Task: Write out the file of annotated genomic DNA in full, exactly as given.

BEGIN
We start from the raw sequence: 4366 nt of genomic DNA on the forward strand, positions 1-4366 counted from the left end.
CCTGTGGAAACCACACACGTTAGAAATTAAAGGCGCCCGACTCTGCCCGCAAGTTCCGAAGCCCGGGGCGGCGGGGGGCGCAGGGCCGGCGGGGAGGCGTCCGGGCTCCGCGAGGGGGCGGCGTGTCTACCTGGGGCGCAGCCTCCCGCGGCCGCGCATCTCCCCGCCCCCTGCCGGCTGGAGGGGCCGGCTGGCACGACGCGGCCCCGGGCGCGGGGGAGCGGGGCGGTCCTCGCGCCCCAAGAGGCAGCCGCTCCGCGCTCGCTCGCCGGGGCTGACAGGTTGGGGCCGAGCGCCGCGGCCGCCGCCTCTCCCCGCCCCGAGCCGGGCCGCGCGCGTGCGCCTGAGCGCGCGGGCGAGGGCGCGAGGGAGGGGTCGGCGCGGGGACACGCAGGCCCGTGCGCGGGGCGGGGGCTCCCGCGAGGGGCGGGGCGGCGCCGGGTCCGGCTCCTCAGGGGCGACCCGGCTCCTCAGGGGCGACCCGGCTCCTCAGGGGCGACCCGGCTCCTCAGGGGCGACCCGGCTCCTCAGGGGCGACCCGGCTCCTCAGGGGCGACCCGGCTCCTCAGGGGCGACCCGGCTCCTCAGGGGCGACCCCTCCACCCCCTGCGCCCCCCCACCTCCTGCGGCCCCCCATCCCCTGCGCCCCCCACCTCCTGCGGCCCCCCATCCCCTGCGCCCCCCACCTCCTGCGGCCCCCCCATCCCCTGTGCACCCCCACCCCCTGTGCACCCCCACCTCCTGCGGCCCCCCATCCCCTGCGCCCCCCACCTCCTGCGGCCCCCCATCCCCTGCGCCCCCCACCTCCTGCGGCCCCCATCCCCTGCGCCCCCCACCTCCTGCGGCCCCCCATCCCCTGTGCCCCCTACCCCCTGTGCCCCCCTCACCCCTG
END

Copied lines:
We start from the raw sequence: 4366 nt of genomic DNA on the forward strand, positions 1-4366 counted from the left end.
CCTGTGGAAACCACACACGTTAGAAATTAAAGGCGCCCGACTCTGCCCGCAAGTTCCGAAGCCCGGGGCGGCGGGGGGCGCAGGGCCGGCGGGGAGGCGTCCGGGCTCCGCGAGGGGGCGGCGTGTCTACCTGGGGCGCAGCCTCCCGCGGCCGCGCATCTCCCCGCCCCCTGCCGGCTGGAGGGGCCGGCTGGCACGACGCGGCCCCGGGCGCGGGGGAGCGGGGCGGTCCTCGCGCCCCAAGAGGCAGCCGCTCCGCGCTCGCTCGCCGGGGCTGACAGGTTGGGGCCGAGCGCCGCGGCCGCCGCCTCTCCCCGCCCCGAGCCGGGCCGCGCGCGTGCGCCTGAGCGCGCGGGCGAGGGCGCGAGGGAGGGGTCGGCGCGGGGACACGCAGGCCCGTGCGCGGGGCGGGGGCTCCCGCGAGGGGCGGGGCGGCGCCGGGTCCGGCTCCTCAGGGGCGACCCGGCTCCTCAGGGGCGACCCGGCTCCTCAGGGGCGACCCGGCTCCTCAGGGGCGACCCGGCTCCTCAGGGGCGACCCGGCTCCTCAGGGGCGACCCGGCTCCTCAGGGGCGACCCGGCTCCTCAGGGGCGACCCCTCCACCCCCTGCGCCCCCCCACCTCCTGCGGCCCCCCATCCCCTGCGCCCCCCACCTCCTGCGGCCCCCCATCCCCTGCGCCCCCCACCTCCTGCGGCCCCCCCATCCCCTGTGCACCCCCACCCCCTGTGCACCCCCACCTCCTGCGGCCCCCCATCCCCTGCGCCCCCCACCTCCTGCGGCCCCCCATCCCCTGCGCCCCCCACCTCCTGCGGCCCCCATCCCCTGCGCCCCCCACCTCCTGCGGCCCCCCATCCCCTGTGCCCCCTACCCCCTGTGCCCCCCTCACCCCTG